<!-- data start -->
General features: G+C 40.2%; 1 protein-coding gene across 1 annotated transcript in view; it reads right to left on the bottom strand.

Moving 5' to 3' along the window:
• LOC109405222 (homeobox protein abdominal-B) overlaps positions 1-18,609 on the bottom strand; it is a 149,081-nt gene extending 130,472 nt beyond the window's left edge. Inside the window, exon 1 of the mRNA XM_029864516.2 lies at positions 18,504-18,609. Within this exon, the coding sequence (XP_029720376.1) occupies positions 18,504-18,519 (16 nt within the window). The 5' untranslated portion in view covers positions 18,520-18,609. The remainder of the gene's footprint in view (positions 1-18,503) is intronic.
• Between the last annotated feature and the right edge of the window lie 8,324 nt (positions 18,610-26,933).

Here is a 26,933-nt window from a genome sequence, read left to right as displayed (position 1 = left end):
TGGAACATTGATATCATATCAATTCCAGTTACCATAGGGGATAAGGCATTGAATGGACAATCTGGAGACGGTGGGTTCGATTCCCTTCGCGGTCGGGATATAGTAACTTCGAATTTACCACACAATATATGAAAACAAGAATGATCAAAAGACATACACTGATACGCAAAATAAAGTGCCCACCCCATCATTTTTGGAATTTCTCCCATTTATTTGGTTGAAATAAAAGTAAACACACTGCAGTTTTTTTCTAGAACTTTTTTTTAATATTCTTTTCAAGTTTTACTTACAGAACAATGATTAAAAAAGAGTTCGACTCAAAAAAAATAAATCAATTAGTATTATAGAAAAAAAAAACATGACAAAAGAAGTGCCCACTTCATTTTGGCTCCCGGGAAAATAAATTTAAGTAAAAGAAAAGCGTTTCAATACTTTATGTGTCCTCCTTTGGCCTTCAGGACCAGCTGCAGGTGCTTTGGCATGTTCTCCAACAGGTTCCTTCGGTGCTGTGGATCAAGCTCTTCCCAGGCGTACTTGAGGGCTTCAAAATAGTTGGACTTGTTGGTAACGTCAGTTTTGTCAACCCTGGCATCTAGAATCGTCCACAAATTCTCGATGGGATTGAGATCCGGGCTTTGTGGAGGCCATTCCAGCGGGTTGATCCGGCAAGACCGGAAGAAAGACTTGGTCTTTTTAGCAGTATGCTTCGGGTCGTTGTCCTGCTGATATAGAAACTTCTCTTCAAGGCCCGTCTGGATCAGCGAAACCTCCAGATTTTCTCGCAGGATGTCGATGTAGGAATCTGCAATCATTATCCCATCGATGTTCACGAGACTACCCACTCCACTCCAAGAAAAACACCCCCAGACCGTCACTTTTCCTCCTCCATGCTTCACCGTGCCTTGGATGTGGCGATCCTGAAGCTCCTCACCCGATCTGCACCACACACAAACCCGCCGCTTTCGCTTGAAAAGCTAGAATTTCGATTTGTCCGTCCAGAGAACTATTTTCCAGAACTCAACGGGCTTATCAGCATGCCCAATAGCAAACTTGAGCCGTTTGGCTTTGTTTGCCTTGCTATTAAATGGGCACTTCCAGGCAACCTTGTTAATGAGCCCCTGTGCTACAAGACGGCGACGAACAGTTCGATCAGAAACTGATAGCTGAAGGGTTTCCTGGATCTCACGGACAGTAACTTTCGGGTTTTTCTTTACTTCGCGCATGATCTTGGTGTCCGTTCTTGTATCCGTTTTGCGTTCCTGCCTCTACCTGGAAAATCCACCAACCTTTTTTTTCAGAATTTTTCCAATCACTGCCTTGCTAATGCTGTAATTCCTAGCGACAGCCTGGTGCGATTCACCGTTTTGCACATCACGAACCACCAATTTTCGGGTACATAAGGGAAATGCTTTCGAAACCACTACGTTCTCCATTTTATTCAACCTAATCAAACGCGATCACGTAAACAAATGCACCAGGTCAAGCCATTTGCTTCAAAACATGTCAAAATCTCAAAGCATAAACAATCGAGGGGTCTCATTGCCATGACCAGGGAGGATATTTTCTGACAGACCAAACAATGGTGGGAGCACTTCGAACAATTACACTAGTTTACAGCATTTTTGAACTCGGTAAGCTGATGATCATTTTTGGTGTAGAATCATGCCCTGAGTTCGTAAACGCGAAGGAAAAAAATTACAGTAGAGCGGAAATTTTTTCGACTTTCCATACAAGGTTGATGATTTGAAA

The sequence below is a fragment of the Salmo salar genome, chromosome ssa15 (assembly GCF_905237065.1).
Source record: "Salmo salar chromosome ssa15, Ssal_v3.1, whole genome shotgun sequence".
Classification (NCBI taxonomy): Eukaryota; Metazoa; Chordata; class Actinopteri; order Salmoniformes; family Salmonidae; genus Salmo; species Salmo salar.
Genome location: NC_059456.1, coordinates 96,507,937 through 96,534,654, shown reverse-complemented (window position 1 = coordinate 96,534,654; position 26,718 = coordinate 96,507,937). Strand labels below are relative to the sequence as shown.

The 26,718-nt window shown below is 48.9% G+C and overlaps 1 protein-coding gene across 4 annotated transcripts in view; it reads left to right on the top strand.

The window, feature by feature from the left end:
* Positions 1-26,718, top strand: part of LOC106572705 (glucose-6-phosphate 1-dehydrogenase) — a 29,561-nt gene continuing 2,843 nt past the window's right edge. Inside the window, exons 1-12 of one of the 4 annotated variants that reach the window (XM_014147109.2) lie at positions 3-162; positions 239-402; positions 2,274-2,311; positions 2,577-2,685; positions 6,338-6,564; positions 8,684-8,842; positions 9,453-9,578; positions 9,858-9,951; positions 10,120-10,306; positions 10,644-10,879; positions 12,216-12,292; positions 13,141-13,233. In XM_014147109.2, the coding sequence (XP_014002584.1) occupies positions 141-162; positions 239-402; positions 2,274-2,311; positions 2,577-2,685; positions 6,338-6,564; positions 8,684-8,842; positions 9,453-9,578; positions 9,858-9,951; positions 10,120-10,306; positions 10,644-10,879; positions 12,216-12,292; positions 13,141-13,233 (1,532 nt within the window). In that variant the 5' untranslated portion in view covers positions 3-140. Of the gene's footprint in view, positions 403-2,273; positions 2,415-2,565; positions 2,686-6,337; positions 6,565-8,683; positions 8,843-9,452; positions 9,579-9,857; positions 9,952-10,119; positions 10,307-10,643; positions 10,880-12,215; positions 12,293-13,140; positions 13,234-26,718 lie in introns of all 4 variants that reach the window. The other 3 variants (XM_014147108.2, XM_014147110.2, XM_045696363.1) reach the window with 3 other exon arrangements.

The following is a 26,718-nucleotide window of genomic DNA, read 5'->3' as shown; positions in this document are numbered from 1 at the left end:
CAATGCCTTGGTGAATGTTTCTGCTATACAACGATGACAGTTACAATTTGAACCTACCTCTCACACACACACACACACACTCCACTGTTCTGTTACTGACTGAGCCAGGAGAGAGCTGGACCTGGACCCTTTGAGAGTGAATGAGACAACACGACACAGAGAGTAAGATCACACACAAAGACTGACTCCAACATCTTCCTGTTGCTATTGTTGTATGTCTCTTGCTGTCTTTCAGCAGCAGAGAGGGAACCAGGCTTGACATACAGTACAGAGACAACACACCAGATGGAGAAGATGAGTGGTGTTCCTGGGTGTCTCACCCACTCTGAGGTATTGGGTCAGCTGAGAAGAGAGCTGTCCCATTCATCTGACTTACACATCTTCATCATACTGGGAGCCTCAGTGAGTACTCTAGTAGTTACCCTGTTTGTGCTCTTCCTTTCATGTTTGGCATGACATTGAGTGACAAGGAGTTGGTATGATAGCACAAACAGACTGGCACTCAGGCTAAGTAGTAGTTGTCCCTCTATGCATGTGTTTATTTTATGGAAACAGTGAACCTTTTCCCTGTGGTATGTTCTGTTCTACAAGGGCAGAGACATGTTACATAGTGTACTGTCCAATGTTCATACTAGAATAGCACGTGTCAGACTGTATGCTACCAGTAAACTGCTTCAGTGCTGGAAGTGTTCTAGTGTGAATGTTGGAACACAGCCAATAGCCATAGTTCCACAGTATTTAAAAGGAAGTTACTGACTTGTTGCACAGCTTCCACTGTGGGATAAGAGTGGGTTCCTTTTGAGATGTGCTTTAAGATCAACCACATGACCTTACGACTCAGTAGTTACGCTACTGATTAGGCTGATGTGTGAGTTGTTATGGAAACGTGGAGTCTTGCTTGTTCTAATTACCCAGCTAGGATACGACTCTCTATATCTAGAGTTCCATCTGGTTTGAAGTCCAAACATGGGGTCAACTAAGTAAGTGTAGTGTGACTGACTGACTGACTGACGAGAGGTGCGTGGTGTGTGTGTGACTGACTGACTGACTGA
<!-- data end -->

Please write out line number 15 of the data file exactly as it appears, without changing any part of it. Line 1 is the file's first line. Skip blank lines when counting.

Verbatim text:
CAATGCCTTGGTGAATGTTTCTGCTATACAACGATGACAGTTACAATTTGAACCTACCTCTCACACACACACACACACACTCCACTGTTCTGTTACTGACTGAGCCAGGAGAGAGCTGGACCTGGACCCTTTGAGAGTGAATGAGACAACACGACACAGAGAGTAAGATCACACACAAAGACTGACTCCAACATCTTCCTGTTGCTATTGTTGTATGTCTCTTGCTGTCTTTCAGCAGCAGAGAGGGAACCAGGCTTGACATACAGTACAGAGACAACACACCAGATGGAGAAGATGAGTGGTGTTCCTGGGTGTCTCACCCACTCTGAGGTATTGGGTCAGCTGAGAAGAGAGCTGTCCCATTCATCTGACTTACACATCTTCATCATACTGGGAGCCTCAGTGAGTACTCTAGTAGTTACCCTGTTTGTGCTCTTCCTTTCATGTTTGGCATGACATTGAGTGACAAGGAGTTGGTATGATAGCACAAACAGACTGGCACTCAGGCTAAGTAGTAGTTGTCCCTCTATGCATGTGTTTATTTTATGGAAACAGTGAACCTTTTCCCTGTGGTATGTTCTGTTCTACAAGGGCAGAGACATGTTACATAGTGTACTGTCCAATGTTCATACTAGAATAGCACGTGTCAGACTGTATGCTACCAGTAAACTGCTTCAGTGCTGGAAGTGTTCTAGTGTGAATGTTGGAACACAGCCAATAGCCATAGTTCCACAGTATTTAAAAGGAAGTTACTGACTTGTTGCACAGCTTCCACTGTGGGATAAGAGTGGGTTCCTTTTGAGATGTGCTTTAAGATCAACCACATGACCTTACGACTCAGTAGTTACGCTACTGATTAGGCTGATGTGTGAGTTGTTATGGAAACGTGGAGTCTTGCTTGTTCTAATTACCCAGCTAGGATACGACTCTCTATATCTAGAGTTCCATCTGGTTTGAAGTCCAAACATGGGGTCAACTAAGTAAGTGTAGTGTGACTGACTGACTGACTGACGAGAGGTGCGTGGTGTGTGTGTGACTGACTGACTGACTGA